Saturday Night Treats!Posted: November 20, 2010
Tonight I’m going to share some traditional New England recipes from some of Boston’s oldest restaurants. New England cooking is pretty basic, real comfort food. And of course, since we’re near the ocean, we eat lots of seafood.
I’ll start out with a couple of recipes from Boston’s oldest restaurant, the Union Oyster House. The building itself dates to sometime in the 1600’s; it became a restaurant in 1826.
The new owners installed the fabled semi-circular Oyster Bar — where the greats of Boston paused for refreshment. It was at the Oyster Bar that Daniel Webster, a constant customer, daily drank his tall tumbler of brandy and water with each half-dozen oysters, seldom having less than six plates.
The toothpick was first used in the United States at the Union Oyster House. Enterprising Charles Forster of Maine first imported the picks from South America. To promote his new business he hired Harvard boys to dine at the Union Oyster House and ask for toothpicks….
The Kennedy Clan has patronized the Union Oyster House for years. J.F.K. loved to feast in privacy in the upstairs dining room. His favorite booth “The Kennedy Booth” has since been dedicated in his memory.
Here are a couple of popular Union Oyster House recipes
1 lb Cooked lobster meat
4 oz Unsalted butter
2 c Half-and-half
Chopped fresh chives
1. Cut lobster meat into 1/2 inch chunks.
2. Melt the butter, and stew the lobster meat in it until the lobster is heated through.
3. Place the mixture in a warmed casserole dish.
4. Heat the half-and-half until piping hot, almost scalded.
5. Pour it over the butter and lobster in the casserole.
6. Garnish with chopped chives and serve at once.
Union Oyster House Gingerbread
2 1/2 cups sifted all-purpose flour
1 1/2 teaspoons baking soda
1 teaspoon ground ginger
1 teaspoon cinnamon
1/2 teaspoon ground cloves
1/2 teaspoon salt
1/2 cup vegetable oil
1/2 cup sugar
1 large egg
1 cup unsulfured molasses
1 cup hot water (160 degrees F)
1. Heat oven to 350 degrees F. Grease and flour a 9-inch square baking pan, knocking out excess flour.
2. Into a bowl sift together flour, baking soda, spices, and salt.
3. In another bowl with an electric mixer beat together oil and sugar until combined and beat in egg and molasses until combined well. Gradually beat in flour mixture until combined and add water, beating until smooth.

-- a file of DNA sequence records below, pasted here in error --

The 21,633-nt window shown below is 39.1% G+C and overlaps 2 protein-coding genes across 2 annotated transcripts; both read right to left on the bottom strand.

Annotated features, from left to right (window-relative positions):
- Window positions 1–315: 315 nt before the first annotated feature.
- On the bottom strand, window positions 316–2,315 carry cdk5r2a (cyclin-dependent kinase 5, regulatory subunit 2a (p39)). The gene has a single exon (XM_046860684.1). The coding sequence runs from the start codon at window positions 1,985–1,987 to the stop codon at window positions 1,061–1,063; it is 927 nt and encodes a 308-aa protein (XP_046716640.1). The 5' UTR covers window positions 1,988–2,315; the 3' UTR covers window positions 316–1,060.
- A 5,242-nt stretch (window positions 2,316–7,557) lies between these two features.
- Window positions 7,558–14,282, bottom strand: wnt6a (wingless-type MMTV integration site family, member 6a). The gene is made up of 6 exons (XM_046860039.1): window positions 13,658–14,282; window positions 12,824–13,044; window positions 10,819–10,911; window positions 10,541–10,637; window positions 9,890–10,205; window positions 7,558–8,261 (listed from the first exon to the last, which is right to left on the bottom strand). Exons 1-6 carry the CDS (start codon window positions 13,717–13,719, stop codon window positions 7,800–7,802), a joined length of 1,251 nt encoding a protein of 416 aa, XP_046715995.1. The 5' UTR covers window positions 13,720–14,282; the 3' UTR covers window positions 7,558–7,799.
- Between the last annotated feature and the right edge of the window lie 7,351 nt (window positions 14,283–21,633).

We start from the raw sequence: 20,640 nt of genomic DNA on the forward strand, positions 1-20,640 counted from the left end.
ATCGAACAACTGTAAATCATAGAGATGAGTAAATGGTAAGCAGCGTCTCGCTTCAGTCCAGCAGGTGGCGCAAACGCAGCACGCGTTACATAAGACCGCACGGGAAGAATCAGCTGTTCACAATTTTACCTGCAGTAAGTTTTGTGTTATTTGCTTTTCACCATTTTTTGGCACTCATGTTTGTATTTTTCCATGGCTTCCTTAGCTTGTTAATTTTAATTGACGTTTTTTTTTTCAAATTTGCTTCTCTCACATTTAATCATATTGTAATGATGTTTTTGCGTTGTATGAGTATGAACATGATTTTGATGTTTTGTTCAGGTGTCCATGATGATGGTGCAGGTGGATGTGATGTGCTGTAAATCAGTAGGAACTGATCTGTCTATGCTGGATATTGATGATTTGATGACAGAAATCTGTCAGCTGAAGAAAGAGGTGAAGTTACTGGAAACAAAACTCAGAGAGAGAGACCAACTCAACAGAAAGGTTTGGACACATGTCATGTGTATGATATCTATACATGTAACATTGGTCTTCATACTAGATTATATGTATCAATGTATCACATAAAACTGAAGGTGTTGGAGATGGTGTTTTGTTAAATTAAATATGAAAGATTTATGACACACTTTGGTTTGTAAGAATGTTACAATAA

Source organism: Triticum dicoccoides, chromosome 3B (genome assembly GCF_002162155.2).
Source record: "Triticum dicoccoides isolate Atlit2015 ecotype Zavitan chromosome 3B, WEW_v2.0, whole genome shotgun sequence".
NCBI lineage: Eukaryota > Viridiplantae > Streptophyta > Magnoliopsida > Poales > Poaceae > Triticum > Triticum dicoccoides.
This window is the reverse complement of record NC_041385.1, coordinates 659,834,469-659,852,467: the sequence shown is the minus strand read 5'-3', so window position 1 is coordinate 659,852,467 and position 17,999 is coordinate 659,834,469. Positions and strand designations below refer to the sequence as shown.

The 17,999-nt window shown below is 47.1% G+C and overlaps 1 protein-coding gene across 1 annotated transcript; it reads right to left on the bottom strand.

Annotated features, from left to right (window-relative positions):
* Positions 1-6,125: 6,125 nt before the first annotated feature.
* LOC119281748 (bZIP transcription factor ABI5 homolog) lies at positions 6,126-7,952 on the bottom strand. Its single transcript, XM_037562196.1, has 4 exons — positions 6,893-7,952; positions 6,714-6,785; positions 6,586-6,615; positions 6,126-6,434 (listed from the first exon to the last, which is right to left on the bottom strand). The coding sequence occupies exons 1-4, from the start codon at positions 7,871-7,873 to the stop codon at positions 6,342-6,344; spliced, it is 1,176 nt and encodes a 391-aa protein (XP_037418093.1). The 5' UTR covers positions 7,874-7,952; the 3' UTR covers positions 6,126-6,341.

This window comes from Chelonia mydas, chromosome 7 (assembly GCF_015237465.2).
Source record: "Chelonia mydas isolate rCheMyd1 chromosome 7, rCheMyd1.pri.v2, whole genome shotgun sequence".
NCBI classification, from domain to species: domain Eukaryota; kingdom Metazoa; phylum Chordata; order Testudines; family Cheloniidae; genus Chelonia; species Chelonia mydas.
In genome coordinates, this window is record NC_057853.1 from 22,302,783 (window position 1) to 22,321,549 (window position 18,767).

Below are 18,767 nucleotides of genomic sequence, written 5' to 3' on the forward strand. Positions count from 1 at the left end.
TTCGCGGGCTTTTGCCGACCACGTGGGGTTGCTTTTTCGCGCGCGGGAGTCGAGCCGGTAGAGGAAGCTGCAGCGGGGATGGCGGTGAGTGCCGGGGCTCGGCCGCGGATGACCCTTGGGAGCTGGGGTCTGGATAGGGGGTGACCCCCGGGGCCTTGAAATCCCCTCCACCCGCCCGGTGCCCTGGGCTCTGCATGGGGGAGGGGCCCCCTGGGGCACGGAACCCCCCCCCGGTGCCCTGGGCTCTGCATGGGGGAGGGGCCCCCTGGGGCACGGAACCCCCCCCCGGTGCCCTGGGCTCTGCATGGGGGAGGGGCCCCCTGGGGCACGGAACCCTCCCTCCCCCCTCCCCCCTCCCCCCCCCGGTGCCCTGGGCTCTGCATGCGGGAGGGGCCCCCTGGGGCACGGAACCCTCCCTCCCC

4. Pour batter into pan and bake in middle of oven 30 minutes, or until a tester comes out clean. Cool gingerbread in pan on a rack 10 minutes. Run a thin knife around edge of pan and invert gingerbread onto rack to cool completely.
5. Serve gingerbread with whipped cream.
Durgin Park is almost as old as the Union Oyster House. A Boston landmark since 1827, it is located near Faneuil Hall in the old market district. There is a huge shopping area there now, but when I first lived in Boston none of that was built yet. I’m going to share a some really old Yankee recipes from Durgin Park.
Boston Baked Beans
1 lb dried navy beans
1/2 teaspoon baking soda
1/2 lb salt pork
1/2 medium onion (peeled and uncut)
4 tablespoons sugar
1/3 cup molasses
1 teaspoon dry mustard
1 teaspoon salt
1/4 teaspoon pepper
1. Soak beans overnight. In the morning, preheat oven to 325°F Place the baking soda in a Dutch oven and fill half way with water.
2. Bring to a boil, add the beans & boil for 10 minutes. Drain beans in a colander and run cold water through them. Set aside.
3. Dice the salt pork into 1-inch squares. Put half of the salt pork on the bottom of the bean pot, along with the onion. Put beans in the pot. Put the remaining salt pork on top of the beans.
4. Mix the sugar, molasses, mustard, salt and pepper with 3 cups of hot water and pour over the beans.
5. Cover pot with lid and place the pot into the preheated oven. Bake for 6 hours. Check pot periodically to make sure the amount of liquid is okay. Add water to the beans slowly as needed to keep them moist; DO NOT FLOOD THEM. Just “top them up.”
3 cups milk
1/4 cup black molasses
2 tablespoons sugar
2 tablespoons butter, melted
1/4 teaspoon salt
1/8 teaspoon baking powder
1 egg, beaten
1/2 cup yellow corn meal
Vanilla ice cream
1. Preheat the oven to 425 degrees.
2. Mix together 1-1/2 cups of the milk with the molasses, sugar, butter, salt, baking powder, egg, and cornmeal. Pour the mixture into a stone crock that has been well greased and bake until it boils.